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Noe Valley's Friend, Harry Stern, Dies at 70
By Sally Smith
Noe Valley has lost one of its champions. Harry Stern, a 16-year resident and longtime activist in Friends of Noe Valley, died Oct. 31, of complications stemming from lung cancer. He was 70.
During his rich, full life, Stern walked down many roads. In his last year alone, he was newsletter editor and co-president of Friends, a representative to the Coalition for San Francisco Neighborhoods, an active member of the Noe Valley Democratic Club, a volunteer for Project Read, and a member of a city agency set up to keep an eye on Muni.
"Harry stood for all the good things that a neighborhood person is supposed to stand for," said Claire Pilcher, a founding member of Friends. "He was a great watchdog for us at the Board of Supervisors. He'd go down to City Hall, speak at the hearings, keep track of legislation -- all good contributions."
What's more, said Democratic Club President Dave Monks, Stern had great rapport with friends, family, and colleagues.
"Harry's passing is a real loss to our neighborhood. He was an elder and a teacher about how the city works, and he passed on a lot of that information to those who are newer to the city," Monks said. "He also had a wonderful, warm, gentle demeanor. He was a great guy."
Harold H. Stern was born in 1930 in Tübingen, Germany. When he was 9, his family emigrated to the United States, landing at Ellis Island, N.Y. He spent the rest of his youth living and going to school in Manhattan ("That's the only part of New York there is," he used to say), eventually obtaining an engineering degree from City College of New York.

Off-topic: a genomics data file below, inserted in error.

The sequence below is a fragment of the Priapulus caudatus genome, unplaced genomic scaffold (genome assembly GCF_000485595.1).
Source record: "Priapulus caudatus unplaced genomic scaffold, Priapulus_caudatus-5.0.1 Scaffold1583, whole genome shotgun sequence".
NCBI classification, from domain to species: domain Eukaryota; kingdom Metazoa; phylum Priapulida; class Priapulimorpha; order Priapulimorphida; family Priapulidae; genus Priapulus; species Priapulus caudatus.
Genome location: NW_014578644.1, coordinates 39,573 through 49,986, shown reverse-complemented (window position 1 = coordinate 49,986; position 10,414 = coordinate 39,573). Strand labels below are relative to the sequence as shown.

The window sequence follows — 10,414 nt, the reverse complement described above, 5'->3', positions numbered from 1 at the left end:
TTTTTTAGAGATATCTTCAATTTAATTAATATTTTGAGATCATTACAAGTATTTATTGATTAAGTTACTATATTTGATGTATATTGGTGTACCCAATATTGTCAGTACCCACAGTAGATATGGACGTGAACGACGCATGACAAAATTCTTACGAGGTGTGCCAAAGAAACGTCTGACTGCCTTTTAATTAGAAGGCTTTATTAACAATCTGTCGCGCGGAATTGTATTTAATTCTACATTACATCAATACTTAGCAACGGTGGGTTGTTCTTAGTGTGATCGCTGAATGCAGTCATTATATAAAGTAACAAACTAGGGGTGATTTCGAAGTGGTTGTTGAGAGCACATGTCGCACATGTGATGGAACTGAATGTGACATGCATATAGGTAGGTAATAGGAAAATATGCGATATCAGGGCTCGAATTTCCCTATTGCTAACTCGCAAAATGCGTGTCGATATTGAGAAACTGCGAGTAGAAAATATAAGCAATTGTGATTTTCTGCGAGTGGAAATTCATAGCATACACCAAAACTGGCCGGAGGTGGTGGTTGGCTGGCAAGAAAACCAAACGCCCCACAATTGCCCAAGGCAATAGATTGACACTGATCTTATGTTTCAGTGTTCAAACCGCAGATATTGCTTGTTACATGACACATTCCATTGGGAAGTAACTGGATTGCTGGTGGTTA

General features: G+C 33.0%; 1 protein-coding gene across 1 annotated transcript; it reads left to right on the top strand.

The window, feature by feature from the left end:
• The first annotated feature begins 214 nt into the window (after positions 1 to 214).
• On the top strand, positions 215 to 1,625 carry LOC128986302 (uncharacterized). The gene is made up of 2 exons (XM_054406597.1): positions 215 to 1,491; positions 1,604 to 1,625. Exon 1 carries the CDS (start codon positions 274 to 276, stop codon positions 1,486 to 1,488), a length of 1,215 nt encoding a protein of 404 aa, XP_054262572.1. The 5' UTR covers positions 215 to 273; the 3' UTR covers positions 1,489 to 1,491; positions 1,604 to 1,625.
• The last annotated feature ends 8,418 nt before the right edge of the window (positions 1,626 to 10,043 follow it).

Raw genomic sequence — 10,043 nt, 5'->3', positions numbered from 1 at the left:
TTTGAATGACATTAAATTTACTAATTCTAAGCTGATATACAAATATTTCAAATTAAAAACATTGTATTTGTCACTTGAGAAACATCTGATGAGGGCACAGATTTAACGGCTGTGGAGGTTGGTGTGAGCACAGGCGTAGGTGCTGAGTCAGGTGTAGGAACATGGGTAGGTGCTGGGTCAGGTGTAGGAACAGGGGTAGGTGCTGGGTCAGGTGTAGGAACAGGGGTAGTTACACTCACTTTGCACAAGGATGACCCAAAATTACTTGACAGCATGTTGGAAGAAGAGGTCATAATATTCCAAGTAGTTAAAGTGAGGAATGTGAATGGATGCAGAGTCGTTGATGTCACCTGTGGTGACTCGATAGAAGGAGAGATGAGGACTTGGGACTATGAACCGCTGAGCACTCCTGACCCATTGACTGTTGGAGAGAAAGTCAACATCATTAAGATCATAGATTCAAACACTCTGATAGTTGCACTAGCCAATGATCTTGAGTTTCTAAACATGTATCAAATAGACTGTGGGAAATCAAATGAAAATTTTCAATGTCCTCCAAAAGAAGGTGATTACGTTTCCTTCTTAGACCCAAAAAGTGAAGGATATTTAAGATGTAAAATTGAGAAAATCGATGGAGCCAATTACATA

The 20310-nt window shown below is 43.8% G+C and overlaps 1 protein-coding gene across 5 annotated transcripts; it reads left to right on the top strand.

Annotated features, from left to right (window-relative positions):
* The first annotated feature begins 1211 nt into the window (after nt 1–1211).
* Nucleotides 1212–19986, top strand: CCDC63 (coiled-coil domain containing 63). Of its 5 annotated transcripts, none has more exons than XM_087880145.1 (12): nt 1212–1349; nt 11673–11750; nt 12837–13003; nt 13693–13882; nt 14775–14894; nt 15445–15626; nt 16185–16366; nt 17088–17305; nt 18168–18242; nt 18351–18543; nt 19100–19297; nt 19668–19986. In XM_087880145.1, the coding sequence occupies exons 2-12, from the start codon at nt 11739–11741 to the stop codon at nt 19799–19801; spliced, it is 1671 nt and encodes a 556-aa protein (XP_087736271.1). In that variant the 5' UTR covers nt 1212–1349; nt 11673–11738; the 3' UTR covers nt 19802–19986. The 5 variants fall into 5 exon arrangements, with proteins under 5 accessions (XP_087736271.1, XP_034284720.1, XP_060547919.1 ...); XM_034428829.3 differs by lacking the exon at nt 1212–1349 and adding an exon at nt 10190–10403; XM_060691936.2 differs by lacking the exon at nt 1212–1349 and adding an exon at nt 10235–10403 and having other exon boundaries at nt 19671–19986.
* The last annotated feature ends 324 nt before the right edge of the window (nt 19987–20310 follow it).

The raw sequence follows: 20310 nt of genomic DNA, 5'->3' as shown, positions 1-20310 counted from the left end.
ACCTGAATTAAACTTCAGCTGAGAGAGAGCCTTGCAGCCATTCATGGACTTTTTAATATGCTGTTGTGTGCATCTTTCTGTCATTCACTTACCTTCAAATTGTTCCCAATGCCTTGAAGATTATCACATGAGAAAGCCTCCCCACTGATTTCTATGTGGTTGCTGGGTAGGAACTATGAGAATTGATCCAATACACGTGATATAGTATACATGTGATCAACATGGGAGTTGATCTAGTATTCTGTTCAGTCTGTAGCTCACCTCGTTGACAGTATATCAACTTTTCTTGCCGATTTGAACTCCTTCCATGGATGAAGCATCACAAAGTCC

In 1958, he moved to San Lorenzo, Calif., and took a job as a mechanical engineer for Lawrence Livermore Labs. It was there that he met and married Gloria Morgan, with whom he maintained a close friendship all his life. "We liked to joke that we'd been married for nine years, but happily divorced for 28. He was really my very best friend," said Morgan, who came from her home in Livermore, Calif., to take care of Stern during the final days of his illness.
The couple were married from 1963 to 1972, and during that time Stern became a father to Morgan's children from a previous marriage. "He was the only father my children ever had. He was wonderful to them," Morgan said.
Stern stayed at Lawrence Livermore until 1961, and Morgan now wonders whether his exposure to beryllium dust at the Labs may have triggered his lung cancer. "He never smoked a day in his life," she said. "My children are just devastated that he's gone."
From the 1960s through the '90s, Stern continued to pursue a career as an industrial or "human factors" engineer. He worked for Ford Aerospace and later LORAL, Inc., of Palo Alto, retiring about five years ago. He moved to San Francisco in 1978, and was married and divorced again in the early '80s.
In 1984, Stern moved into his house on 25th Street in Noe Valley. Within no time, he was striding up and down the hills, going to the theater and the symphony, and trying out all the new restaurants in town.